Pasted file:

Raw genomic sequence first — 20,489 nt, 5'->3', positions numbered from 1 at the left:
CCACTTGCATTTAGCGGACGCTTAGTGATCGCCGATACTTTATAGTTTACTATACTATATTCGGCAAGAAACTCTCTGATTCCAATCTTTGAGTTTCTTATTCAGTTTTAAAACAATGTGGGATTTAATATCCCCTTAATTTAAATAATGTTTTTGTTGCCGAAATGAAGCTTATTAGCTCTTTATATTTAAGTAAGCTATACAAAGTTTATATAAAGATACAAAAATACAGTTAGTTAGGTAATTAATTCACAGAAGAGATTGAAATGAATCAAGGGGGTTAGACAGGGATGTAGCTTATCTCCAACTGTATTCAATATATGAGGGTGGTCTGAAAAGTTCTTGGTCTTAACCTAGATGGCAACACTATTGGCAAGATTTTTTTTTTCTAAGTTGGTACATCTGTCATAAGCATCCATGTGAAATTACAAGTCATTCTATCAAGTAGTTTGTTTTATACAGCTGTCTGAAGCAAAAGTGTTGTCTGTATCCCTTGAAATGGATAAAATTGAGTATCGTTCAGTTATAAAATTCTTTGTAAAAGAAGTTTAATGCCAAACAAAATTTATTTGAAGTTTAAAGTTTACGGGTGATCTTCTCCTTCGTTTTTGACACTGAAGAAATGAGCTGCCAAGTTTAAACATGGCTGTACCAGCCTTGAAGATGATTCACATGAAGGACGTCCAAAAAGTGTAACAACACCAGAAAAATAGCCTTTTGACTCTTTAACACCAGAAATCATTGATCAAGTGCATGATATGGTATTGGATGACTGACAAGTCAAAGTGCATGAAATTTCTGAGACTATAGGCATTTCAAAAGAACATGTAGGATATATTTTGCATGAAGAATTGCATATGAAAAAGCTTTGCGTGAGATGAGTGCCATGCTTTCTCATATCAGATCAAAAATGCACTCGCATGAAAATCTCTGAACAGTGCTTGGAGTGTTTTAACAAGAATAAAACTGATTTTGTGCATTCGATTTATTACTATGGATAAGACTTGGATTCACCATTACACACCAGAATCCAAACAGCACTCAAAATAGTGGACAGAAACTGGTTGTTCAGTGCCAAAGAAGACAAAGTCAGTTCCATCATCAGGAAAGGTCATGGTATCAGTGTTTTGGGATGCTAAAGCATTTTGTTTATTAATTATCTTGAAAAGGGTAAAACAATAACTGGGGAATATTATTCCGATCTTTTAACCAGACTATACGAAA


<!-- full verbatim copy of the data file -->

Raw genomic sequence first — 20,489 nt, 5'->3', positions numbered from 1 at the left:
CCACTTGCATTTAGCGGACGCTTAGTGATCGCCGATACTTTATAGTTTACTATACTATATTCGGCAAGAAACTCTCTGATTCCAATCTTTGAGTTTCTTATTCAGTTTTAAAACAATGTGGGATTTAATATCCCCTTAATTTAAATAATGTTTTTGTTGCCGAAATGAAGCTTATTAGCTCTTTATATTTAAGTAAGCTATACAAAGTTTATATAAAGATACAAAAATACAGTTAGTTAGGTAATTAATTCACAGAAGAGATTGAAATGAATCAAGGGGGTTAGACAGGGATGTAGCTTATCTCCAACTGTATTCAATATATGAGGGTGGTCTGAAAAGTTCTTGGTCTTAACCTAGATGGCAACACTATTGGCAAGATTTTTTTTTTCTAAGTTGGTACATCTGTCATAAGCATCCATGTGAAATTACAAGTCATTCTATCAAGTAGTTTGTTTTATACAGCTGTCTGAAGCAAAAGTGTTGTCTGTATCCCTTGAAATGGATAAAATTGAGTATCGTTCAGTTATAAAATTCTTTGTAAAAGAAGTTTAATGCCAAACAAAATTTATTTGAAGTTTAAAGTTTACGGGTGATCTTCTCCTTCGTTTTTGACACTGAAGAAATGAGCTGCCAAGTTTAAACATGGCTGTACCAGCCTTGAAGATGATTCACATGAAGGACGTCCAAAAAGTGTAACAACACCAGAAAAATAGCCTTTTGACTCTTTAACACCAGAAATCATTGATCAAGTGCATGATATGGTATTGGATGACTGACAAGTCAAAGTGCATGAAATTTCTGAGACTATAGGCATTTCAAAAGAACATGTAGGATATATTTTGCATGAAGAATTGCATATGAAAAAGCTTTGCGTGAGATGAGTGCCATGCTTTCTCATATCAGATCAAAAATGCACTCGCATGAAAATCTCTGAACAGTGCTTGGAGTGTTTTAACAAGAATAAAACTGATTTTGTGCATTCGATTTATTACTATGGATAAGACTTGGATTCACCATTACACACCAGAATCCAAACAGCACTCAAAATAGTGGACAGAAACTGGTTGTTCAGTGCCAAAGAAGACAAAGTCAGTTCCATCATCAGGAAAGGTCATGGTATCAGTGTTTTGGGATGCTAAAGCATTTTGTTTATTAATTATCTTGAAAAGGGTAAAACAATAACTGGGGAATATTATTCCGATCTTTTAACCAGACTATACGAAA